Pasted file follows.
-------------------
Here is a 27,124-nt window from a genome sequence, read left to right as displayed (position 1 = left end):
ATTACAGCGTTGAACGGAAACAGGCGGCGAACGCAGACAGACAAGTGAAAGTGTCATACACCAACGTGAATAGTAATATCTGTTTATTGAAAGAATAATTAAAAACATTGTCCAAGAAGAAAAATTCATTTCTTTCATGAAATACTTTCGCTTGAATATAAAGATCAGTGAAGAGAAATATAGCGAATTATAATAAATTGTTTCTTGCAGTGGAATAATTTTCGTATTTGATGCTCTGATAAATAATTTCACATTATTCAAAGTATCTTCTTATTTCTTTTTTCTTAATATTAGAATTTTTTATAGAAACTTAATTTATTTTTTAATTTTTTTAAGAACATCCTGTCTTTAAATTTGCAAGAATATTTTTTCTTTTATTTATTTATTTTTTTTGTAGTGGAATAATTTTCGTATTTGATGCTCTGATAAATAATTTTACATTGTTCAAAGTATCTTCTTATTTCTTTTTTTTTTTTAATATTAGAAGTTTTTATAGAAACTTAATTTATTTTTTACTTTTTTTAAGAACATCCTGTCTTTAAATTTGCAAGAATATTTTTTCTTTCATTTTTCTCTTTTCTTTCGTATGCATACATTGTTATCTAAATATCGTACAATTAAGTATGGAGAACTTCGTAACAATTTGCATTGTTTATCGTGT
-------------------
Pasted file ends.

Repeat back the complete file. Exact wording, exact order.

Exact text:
Here is a 27,124-nt window from a genome sequence, read left to right as displayed (position 1 = left end):
ATTACAGCGTTGAACGGAAACAGGCGGCGAACGCAGACAGACAAGTGAAAGTGTCATACACCAACGTGAATAGTAATATCTGTTTATTGAAAGAATAATTAAAAACATTGTCCAAGAAGAAAAATTCATTTCTTTCATGAAATACTTTCGCTTGAATATAAAGATCAGTGAAGAGAAATATAGCGAATTATAATAAATTGTTTCTTGCAGTGGAATAATTTTCGTATTTGATGCTCTGATAAATAATTTCACATTATTCAAAGTATCTTCTTATTTCTTTTTTCTTAATATTAGAATTTTTTATAGAAACTTAATTTATTTTTTAATTTTTTTAAGAACATCCTGTCTTTAAATTTGCAAGAATATTTTTTCTTTTATTTATTTATTTTTTTTGTAGTGGAATAATTTTCGTATTTGATGCTCTGATAAATAATTTTACATTGTTCAAAGTATCTTCTTATTTCTTTTTTTTTTTTAATATTAGAAGTTTTTATAGAAACTTAATTTATTTTTTACTTTTTTTAAGAACATCCTGTCTTTAAATTTGCAAGAATATTTTTTCTTTCATTTTTCTCTTTTCTTTCGTATGCATACATTGTTATCTAAATATCGTACAATTAAGTATGGAGAACTTCGTAACAATTTGCATTGTTTATCGTGT